8. Reivaj Garcia SS (Cubs) - Garcia was signed in 2017 for $500,000. He doesn’t have the tools of Verdugo and lacks the power bat to fit at third base. The ability to make contact is there so if he can hit for a high average he could eventually move to second base. Last year in his minor league debut he hit .302, but only nine of his 52 hits went for extra bases. At 18 years of age coming into this season he will probably see another year of short season. As he matures the Cubs hope enough power develops to give him a shot at making it as a utility player.

9. Gerardo Carrillo RHP (Dodgers) - The Dodgers got a bargain with Carrillo, signing him for just $75,000 in 2016. Despite his lack of size (6′0″, 155) he throws the ball hard, hitting the mid 90s with his fastball. He also has the ability to find the plate and as pitchers in Mexico learn, uses a multitude of pitches to retire hitters. His change is probably his best pitch. Last year when promoted to Low A he put together a 1.65 ERA in nine starts, limiting hitters to a .200 average. He relies more on soft contact than swings and misses to retire hitters, but as he bulks up that could change.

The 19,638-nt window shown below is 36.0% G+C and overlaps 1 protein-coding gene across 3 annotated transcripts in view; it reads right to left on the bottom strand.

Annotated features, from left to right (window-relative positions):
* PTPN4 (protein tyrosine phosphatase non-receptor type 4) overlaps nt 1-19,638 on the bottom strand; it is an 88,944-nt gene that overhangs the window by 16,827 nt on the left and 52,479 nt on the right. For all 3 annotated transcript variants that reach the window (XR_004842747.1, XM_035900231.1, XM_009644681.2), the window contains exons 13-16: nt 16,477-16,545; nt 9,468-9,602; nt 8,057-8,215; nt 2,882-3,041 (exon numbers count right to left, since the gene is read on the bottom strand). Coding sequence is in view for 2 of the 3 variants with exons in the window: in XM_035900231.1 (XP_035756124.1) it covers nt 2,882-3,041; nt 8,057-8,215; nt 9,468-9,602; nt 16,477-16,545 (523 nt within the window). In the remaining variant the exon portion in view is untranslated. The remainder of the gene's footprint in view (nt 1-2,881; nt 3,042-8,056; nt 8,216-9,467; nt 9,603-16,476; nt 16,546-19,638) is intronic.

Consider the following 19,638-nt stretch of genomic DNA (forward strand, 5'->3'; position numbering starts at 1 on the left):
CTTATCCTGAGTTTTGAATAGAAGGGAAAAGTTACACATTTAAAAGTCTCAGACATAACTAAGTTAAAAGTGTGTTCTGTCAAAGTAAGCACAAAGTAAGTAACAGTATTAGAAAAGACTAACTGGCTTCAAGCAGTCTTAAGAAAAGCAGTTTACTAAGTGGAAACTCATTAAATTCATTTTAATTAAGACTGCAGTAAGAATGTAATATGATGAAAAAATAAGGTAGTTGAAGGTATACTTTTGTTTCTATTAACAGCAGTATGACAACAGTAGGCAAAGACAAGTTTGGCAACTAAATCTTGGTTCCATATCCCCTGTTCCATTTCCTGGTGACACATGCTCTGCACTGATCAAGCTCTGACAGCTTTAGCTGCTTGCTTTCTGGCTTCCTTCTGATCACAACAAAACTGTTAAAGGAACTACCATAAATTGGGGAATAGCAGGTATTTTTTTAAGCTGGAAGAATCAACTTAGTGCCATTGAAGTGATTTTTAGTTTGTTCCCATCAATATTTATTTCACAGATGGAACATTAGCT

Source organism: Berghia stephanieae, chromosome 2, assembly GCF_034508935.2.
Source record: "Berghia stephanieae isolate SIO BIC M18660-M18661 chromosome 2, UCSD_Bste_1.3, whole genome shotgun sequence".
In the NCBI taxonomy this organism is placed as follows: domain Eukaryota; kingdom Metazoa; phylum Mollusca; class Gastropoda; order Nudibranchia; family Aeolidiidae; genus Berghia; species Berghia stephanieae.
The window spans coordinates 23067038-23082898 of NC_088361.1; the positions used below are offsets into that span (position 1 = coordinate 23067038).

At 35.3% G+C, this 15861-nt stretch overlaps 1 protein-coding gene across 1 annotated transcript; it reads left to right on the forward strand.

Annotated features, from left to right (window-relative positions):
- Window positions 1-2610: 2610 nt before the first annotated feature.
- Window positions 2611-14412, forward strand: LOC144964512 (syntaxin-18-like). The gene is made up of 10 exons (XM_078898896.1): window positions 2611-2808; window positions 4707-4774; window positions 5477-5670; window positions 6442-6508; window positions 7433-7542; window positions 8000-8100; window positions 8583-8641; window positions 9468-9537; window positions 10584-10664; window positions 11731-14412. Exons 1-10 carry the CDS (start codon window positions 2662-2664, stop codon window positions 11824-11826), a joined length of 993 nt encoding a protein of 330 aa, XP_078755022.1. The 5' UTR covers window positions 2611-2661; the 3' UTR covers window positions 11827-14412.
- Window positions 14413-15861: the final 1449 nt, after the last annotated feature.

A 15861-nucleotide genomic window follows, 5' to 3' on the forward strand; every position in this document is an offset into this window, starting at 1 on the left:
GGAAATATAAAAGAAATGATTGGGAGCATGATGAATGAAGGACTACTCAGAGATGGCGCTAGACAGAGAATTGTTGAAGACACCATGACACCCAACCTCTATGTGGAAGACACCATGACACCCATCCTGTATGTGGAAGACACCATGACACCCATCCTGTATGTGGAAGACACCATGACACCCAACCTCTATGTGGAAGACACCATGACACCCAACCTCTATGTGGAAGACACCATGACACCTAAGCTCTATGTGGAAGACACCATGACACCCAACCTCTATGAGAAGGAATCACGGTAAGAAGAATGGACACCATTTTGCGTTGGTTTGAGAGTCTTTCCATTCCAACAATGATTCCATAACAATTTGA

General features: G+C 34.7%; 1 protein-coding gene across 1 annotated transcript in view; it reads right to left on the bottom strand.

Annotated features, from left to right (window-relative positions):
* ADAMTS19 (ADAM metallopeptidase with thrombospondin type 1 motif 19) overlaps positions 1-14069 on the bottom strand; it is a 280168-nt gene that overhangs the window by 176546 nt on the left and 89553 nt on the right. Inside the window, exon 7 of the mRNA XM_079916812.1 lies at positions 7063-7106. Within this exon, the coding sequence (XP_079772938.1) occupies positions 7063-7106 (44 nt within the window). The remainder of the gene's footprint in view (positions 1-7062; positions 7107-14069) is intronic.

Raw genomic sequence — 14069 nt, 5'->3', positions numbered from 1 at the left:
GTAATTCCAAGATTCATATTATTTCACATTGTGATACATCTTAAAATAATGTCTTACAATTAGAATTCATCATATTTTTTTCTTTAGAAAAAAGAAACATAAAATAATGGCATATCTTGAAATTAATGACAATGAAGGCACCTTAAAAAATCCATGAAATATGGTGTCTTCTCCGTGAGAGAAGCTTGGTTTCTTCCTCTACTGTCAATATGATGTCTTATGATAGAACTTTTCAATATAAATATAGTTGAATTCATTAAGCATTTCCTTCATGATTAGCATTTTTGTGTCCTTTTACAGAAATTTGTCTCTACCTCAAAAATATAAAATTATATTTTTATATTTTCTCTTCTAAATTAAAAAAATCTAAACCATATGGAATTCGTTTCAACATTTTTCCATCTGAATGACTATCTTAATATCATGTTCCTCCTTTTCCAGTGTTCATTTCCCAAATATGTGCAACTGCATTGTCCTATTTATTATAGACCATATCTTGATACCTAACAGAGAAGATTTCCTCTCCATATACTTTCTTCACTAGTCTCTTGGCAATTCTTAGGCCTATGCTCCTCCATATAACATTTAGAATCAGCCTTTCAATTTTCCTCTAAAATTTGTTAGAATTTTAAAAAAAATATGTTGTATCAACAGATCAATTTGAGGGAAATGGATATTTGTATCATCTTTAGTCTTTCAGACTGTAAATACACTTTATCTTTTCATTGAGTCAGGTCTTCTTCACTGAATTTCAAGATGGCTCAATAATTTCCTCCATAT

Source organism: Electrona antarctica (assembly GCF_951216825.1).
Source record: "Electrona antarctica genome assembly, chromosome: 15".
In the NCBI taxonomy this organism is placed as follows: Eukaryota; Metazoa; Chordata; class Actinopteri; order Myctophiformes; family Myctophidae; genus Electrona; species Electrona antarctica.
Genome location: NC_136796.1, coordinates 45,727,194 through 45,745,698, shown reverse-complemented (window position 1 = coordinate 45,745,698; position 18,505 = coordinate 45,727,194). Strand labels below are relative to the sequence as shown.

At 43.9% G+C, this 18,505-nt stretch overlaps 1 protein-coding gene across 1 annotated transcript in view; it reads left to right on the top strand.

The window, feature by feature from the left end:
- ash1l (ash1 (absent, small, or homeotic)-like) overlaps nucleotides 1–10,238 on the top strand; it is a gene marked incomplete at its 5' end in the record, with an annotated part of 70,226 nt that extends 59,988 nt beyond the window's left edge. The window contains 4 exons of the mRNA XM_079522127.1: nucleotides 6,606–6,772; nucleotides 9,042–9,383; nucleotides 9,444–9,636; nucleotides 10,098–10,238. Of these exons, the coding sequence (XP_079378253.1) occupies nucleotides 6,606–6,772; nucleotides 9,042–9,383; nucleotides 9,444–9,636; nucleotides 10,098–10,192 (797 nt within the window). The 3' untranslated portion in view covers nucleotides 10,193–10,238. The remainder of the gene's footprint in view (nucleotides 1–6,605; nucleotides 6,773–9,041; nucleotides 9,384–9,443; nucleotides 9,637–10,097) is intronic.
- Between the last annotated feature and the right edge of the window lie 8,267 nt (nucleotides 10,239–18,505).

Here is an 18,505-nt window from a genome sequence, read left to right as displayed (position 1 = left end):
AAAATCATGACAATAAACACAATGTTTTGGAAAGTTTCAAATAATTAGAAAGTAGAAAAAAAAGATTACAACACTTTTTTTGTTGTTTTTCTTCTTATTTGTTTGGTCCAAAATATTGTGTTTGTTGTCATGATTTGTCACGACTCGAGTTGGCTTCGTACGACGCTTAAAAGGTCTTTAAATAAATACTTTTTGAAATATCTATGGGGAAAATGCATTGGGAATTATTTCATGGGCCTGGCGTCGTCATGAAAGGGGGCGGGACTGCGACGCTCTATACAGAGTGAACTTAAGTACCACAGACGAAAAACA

10. Tirso Ornelas OF (Padres) - Tirso signed for $1.5 million in 2016. At 6′3″ he has the potential to hit for some pop, last year hitting eight homeruns in Low A. The speed is lacking but the arm is enough to allow him to play either corner. Once he learns to pull the ball more effectively the power numbers should improve. He makes good contact for a power hitter. As he grows he will have to watch his weight. A move to first base would lesson his value and require that he fulfill his power potential to make it to the major leagues. The big advantage he has is he hits lefthanded.